Superior Labrum from Anterior to Posterior Warana

November 17, 2010

A SLAP tear is an injury to the labrum (the cuff of cartilage in the socket) of the shoulder. It stands for Superior Labrum from Anterior to Posterior. The SLAP tear occurs at the point where the tendon of the biceps muscle inserts on the labrum. This injury can occur and result from trauma, repetitive motion/ overhead activities, a fall onto an outstretched hand, a sudden pull to the shoulder when lifting a heavy object or a direct blow to the shoulder. Patients often complain of catching/ clicking/ locking sensation, pain at the front or on top of the shoulder that is aggravated with movement and a loss of range. A SLAP tear can be in association to a rotator cuff or biceps tear. There are several physical tests to indicate a SLAP tear but the best way to diagnose is by either MRI or arthroscopic investigation.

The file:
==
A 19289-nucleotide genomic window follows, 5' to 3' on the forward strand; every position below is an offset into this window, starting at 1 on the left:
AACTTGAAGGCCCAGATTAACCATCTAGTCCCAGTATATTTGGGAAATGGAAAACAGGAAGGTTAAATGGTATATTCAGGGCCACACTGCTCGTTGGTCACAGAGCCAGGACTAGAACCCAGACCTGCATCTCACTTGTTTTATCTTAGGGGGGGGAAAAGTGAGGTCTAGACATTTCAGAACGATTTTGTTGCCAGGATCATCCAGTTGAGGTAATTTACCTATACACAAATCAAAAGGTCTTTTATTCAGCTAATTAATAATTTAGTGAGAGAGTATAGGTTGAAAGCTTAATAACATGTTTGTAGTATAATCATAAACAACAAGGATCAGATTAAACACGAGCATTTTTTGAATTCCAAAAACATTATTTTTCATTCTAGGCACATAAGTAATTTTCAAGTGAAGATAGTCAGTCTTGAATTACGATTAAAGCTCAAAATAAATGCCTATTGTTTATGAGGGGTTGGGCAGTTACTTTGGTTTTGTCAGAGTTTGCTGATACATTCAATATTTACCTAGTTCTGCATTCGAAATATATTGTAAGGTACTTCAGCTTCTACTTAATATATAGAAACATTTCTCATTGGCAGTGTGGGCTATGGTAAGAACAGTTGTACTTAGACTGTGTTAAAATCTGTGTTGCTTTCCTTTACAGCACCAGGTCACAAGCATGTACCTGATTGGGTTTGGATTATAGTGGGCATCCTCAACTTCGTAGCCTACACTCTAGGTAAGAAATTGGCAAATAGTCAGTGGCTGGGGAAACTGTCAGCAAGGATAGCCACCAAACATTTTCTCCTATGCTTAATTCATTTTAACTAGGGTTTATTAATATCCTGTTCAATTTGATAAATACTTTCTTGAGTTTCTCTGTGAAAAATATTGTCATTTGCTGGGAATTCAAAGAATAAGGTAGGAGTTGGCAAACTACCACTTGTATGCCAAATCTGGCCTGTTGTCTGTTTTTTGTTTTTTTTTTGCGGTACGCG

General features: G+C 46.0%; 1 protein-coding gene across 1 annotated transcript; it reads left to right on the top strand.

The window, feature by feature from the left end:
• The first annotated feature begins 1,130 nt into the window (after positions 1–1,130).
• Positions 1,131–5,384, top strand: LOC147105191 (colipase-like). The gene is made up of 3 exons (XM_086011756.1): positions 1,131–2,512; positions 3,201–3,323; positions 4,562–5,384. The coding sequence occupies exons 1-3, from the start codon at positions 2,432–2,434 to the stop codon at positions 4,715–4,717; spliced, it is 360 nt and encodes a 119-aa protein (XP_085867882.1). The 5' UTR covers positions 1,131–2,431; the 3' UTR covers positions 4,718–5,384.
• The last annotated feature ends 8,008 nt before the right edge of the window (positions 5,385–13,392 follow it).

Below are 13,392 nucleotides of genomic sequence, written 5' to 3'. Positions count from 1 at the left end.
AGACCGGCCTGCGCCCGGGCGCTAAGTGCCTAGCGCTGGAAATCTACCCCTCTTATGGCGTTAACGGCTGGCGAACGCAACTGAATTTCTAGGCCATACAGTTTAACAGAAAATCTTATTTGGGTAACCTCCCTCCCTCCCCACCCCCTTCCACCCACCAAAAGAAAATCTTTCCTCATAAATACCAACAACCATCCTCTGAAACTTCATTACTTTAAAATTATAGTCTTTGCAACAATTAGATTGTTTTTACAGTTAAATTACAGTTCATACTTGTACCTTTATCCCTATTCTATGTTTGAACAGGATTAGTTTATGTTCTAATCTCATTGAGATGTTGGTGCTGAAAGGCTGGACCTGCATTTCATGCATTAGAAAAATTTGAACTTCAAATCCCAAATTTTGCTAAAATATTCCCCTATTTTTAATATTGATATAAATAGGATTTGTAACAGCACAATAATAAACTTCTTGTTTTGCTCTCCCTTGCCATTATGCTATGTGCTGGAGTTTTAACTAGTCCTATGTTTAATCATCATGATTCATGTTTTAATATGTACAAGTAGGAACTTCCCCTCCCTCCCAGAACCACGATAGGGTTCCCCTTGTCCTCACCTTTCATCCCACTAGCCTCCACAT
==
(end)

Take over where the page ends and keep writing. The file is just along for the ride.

There are 4 types of SLAP tears:

  • fraying of the labrum
  • when the biceps tendon and labrum become detached from the socket joint attachment
  • when the labrum has a flap of tissue hanging down into the joint.
  • tear is when the labral tear extends into the biceps tendon

Some will respond to conservative treatment and others will require surgery. Surgery can usually be done arthroscopically and can be: a debridement (shave off torn portion, type I), SLAP repair (stitches labrum/ tendon back down- type II & III) or biceps tenodesis (relocation of the biceps tendon attachment- type IV). Post-op rehab depends on the surgeon and type of surgery but Physiotherapy is vital to regain full range and strength. Full recover is usually between 3-4 months.